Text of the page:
1. A single page message from us to our Uncle (no page number)
  2. Table of Contents (pages numbered using roman numerals)
  3. The short stories (pages numbered using numbers)

We wanted section 1 to be on the right hand side of the book with a blank page behind it. The table of contents was 2 pages long, so we wanted this to span a double page, left and right. For section 3, we wanted the first story to start on the right hand side of the book also. Much, much fiddling around with page breaks, section breaks, footers, numbering, etc. ensued. However we were unable to achieve what we wanted. In fact, after a certain point, we noticed that no matter what we changed. The print preview always duplicated the second page. So our focus changed from “let’s get the page spacing right” to “let’s try and not get a duplicated second page”. We tried many things to resolve this, including trying to remove the sections entirely and just go with one big section with bad page numbering. Nothing worked. Wether it was page “ii” or page “2”, it was always duplicated. By this point we had also overwritten the original version of the formatted word document. So as a last resort, we reverted to using the incorrectly A5 sized version of the file from the night before and reapplied all of our formatting changes up until this point. Another three don’ts coming straight at ya like POW!

Don’t try and fix spacing issues around section breaks.
Don’t expect Word to do nice things with the page numbering.
Don’t overwrite a good version of a file without taking a backup first!

Okay, we’ve sorted out the page size, page formatting, manual duplex printing, and the sub-booklet options. What else could there be to go wrong? Surely nothing… right? We thought the worst was behind us as we loaded the printer with paper once more and got started. The first side of the pages printed fine. No worries. We knew what to do. A simple flip of the stack later and the second sides were printing. “Brilliant!” we thought as the pages came out the right way up. Even better, they were in booklets like how we wanted them to be. Marvellous! Once the last page printed out we decided to just have a look through them, double checking the page numbers.

I’d like to mention that we were already pretty tired by this point. So it took us a while to notice. However when we did notice we were quite bothered by it. Starting from page 91, all pages and booklets after that had completely mangled numbering. The reason? The printer had somehow picked up two sheets of paper when it was meant to feed through only one. This resulted in page 91 being printed over two pages. So we had pages 1-90 printed out and nice. Leaving us with the task of somehow reprinting pages 91 through to the end. The don’t for this one being:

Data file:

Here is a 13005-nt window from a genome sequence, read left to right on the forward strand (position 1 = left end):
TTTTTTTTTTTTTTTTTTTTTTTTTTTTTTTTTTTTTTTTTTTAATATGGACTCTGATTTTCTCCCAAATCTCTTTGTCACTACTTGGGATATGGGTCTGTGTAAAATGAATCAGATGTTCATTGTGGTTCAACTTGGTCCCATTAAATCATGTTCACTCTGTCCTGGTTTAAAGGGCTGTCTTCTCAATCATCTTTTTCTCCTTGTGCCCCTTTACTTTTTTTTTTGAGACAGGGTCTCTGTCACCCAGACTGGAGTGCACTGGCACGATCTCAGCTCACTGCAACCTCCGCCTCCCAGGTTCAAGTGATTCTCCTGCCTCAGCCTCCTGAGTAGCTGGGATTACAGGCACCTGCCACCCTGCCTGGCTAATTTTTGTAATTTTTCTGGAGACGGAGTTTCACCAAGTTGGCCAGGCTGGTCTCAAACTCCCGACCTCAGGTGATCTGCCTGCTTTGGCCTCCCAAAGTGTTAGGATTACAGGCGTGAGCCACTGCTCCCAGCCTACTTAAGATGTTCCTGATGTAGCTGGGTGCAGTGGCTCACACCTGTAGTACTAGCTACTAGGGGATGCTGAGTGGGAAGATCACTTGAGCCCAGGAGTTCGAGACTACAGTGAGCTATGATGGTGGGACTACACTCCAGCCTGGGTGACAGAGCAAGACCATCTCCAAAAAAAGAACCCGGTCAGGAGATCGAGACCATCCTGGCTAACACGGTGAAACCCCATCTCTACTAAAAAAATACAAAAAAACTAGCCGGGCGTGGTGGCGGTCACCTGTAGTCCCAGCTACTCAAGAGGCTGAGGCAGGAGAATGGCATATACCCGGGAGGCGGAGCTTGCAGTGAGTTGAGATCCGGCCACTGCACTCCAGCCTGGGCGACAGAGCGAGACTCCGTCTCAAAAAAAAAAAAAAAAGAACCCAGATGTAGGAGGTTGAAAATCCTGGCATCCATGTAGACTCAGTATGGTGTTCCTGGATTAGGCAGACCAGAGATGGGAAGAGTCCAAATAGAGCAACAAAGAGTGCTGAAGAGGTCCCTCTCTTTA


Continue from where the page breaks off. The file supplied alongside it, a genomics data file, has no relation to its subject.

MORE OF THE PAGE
Don’t stack your printer with paper sloppily. Do it with care!

Here’s how the next part should have gone:

  1. delete everything from the document before page 91
  2. start page numbering at 91
  3. print again using the same settings as before
  4. profit

Instead of that, this is what actually happened:

  1. delete everything from the document before page 91
  2. start page numbering at 91
  3. print preview shows duplicate page 92
  4. Create a new document with the same page formatting
  5. copy in the content from the other document
  6. add page numbering, starting at page 91
  7. print preview shows duplicate page 92
  8. add a section to the start of the document with a single empty page
  9. print preview shows duplicate page 91
  10. realise that the duplicate page issue only occurs when the starting page number is odd
  11. try to use this information to rig the system
  12. add a section to the start of the document with three empty pages
  13. print preview shows 4 empty pages followed by page 91 (and so on)
  14. think this is workable (it’s not)
  15. print all pages from 91 on, but forget to set 16 per booklet and end up with the default of 4
  16. print all pages from 91 on, but forget to select manual double-sided printing option and end up with all single sided pages
  17. print all pages from 91 on, pick the right settings this time
  18. realise that with 16 pages per booklet, you needed 16 empty pages instead of just 4 for you to achieve the result you want
  19. anticipate that even with 16 blank pages, you probably would still not get the outcome you want because Word is bad
  20. decide to use what you have anyway and just cut off the 4 empty pages
  21. give up and go home

Leaving us with the last set of don’ts.

Don’t expect Word to do nice things with the page numbering. (repeated, because this was annoying)
Don’t forget to check your printing settings
Don’t print your own book using Word. Go pay someone else to deal with that crap!